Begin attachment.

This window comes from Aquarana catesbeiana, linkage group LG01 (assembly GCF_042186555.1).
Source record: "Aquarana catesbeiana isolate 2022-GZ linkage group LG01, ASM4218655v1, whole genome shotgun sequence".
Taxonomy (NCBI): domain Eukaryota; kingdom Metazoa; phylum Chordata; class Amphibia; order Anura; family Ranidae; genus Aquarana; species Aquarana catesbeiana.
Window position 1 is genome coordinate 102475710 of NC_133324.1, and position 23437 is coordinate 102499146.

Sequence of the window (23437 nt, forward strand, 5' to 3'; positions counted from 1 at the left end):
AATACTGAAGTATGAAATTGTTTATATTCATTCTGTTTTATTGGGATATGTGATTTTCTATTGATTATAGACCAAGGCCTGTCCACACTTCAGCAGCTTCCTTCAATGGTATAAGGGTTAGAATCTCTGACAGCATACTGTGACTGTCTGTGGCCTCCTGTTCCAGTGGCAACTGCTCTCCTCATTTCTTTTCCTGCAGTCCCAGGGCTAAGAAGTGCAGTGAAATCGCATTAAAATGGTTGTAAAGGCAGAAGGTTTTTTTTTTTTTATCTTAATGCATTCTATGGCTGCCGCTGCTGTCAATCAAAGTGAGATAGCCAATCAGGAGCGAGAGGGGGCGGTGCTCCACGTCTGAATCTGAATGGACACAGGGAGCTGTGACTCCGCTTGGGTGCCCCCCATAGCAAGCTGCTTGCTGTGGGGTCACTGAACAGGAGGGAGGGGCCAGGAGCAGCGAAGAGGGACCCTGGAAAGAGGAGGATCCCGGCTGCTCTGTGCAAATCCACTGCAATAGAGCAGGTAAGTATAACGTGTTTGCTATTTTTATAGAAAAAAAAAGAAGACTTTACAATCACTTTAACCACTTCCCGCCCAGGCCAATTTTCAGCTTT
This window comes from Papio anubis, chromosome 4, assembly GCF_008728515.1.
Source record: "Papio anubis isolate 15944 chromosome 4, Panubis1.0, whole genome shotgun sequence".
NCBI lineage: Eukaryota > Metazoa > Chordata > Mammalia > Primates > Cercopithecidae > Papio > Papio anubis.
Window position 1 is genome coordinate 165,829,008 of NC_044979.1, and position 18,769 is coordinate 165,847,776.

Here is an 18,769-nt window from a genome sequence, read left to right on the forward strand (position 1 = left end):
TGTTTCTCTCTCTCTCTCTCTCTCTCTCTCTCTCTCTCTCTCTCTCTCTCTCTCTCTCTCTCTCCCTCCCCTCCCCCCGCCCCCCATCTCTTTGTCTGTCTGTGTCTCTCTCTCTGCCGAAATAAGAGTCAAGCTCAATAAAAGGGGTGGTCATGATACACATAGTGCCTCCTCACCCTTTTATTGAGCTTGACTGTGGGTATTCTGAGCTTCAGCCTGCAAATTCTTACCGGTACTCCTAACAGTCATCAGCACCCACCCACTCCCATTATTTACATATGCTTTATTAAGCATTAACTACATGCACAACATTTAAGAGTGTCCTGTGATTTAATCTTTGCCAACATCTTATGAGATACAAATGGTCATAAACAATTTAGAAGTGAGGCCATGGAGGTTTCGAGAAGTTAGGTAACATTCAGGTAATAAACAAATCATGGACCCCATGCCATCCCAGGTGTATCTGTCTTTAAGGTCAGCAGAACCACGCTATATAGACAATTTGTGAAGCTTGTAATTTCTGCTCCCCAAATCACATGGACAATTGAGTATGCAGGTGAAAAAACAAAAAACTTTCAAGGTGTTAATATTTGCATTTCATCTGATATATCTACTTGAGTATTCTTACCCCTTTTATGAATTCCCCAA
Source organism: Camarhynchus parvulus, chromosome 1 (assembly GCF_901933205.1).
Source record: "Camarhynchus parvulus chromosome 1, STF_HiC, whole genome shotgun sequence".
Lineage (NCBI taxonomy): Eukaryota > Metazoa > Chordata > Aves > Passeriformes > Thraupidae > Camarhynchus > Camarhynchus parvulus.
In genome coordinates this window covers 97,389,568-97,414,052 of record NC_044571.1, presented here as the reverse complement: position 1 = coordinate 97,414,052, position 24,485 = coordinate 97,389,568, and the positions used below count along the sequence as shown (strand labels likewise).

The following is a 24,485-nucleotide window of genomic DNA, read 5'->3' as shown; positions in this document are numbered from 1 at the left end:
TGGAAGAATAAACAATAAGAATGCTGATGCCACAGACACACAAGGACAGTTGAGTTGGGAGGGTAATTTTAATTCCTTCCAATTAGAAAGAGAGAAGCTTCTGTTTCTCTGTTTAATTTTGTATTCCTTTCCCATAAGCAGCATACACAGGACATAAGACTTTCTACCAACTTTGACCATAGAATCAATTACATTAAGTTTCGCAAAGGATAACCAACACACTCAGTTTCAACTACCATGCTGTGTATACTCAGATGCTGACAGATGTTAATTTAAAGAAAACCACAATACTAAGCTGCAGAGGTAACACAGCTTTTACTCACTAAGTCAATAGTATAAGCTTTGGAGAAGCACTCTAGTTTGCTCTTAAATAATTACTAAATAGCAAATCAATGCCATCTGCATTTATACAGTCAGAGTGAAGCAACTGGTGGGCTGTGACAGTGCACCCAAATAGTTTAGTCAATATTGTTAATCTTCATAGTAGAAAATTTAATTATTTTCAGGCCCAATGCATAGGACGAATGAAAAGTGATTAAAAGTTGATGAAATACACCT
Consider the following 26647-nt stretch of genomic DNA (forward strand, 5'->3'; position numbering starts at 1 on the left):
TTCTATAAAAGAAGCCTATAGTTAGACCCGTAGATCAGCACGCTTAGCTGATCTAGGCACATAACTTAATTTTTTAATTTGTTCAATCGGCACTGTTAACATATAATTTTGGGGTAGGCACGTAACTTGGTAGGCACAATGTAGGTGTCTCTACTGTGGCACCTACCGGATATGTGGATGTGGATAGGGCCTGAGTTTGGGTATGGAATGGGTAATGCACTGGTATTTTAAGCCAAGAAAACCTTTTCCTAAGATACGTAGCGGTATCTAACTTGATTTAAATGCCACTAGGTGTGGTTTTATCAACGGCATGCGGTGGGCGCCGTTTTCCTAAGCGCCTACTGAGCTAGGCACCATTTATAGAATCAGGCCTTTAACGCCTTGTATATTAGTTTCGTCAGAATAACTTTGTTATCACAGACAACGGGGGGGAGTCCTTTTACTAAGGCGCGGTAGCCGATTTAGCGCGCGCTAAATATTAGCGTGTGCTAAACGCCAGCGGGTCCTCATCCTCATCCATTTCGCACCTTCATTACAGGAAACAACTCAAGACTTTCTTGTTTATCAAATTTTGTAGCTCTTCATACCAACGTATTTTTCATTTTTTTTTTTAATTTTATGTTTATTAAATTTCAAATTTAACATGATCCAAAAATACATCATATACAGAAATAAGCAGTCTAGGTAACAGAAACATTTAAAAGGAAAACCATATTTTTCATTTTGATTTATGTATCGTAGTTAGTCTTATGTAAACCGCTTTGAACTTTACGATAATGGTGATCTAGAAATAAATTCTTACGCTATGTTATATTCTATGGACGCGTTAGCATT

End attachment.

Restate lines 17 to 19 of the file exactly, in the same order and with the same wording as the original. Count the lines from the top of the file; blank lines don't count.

The following is a 24,485-nucleotide window of genomic DNA, read 5'->3' as shown; positions in this document are numbered from 1 at the left end:
TGGAAGAATAAACAATAAGAATGCTGATGCCACAGACACACAAGGACAGTTGAGTTGGGAGGGTAATTTTAATTCCTTCCAATTAGAAAGAGAGAAGCTTCTGTTTCTCTGTTTAATTTTGTATTCCTTTCCCATAAGCAGCATACACAGGACATAAGACTTTCTACCAACTTTGACCATAGAATCAATTACATTAAGTTTCGCAAAGGATAACCAACACACTCAGTTTCAACTACCATGCTGTGTATACTCAGATGCTGACAGATGTTAATTTAAAGAAAACCACAATACTAAGCTGCAGAGGTAACACAGCTTTTACTCACTAAGTCAATAGTATAAGCTTTGGAGAAGCACTCTAGTTTGCTCTTAAATAATTACTAAATAGCAAATCAATGCCATCTGCATTTATACAGTCAGAGTGAAGCAACTGGTGGGCTGTGACAGTGCACCCAAATAGTTTAGTCAATATTGTTAATCTTCATAGTAGAAAATTTAATTATTTTCAGGCCCAATGCATAGGACGAATGAAAAGTGATTAAAAGTTGATGAAATACACCT
Consider the following 26647-nt stretch of genomic DNA (forward strand, 5'->3'; position numbering starts at 1 on the left):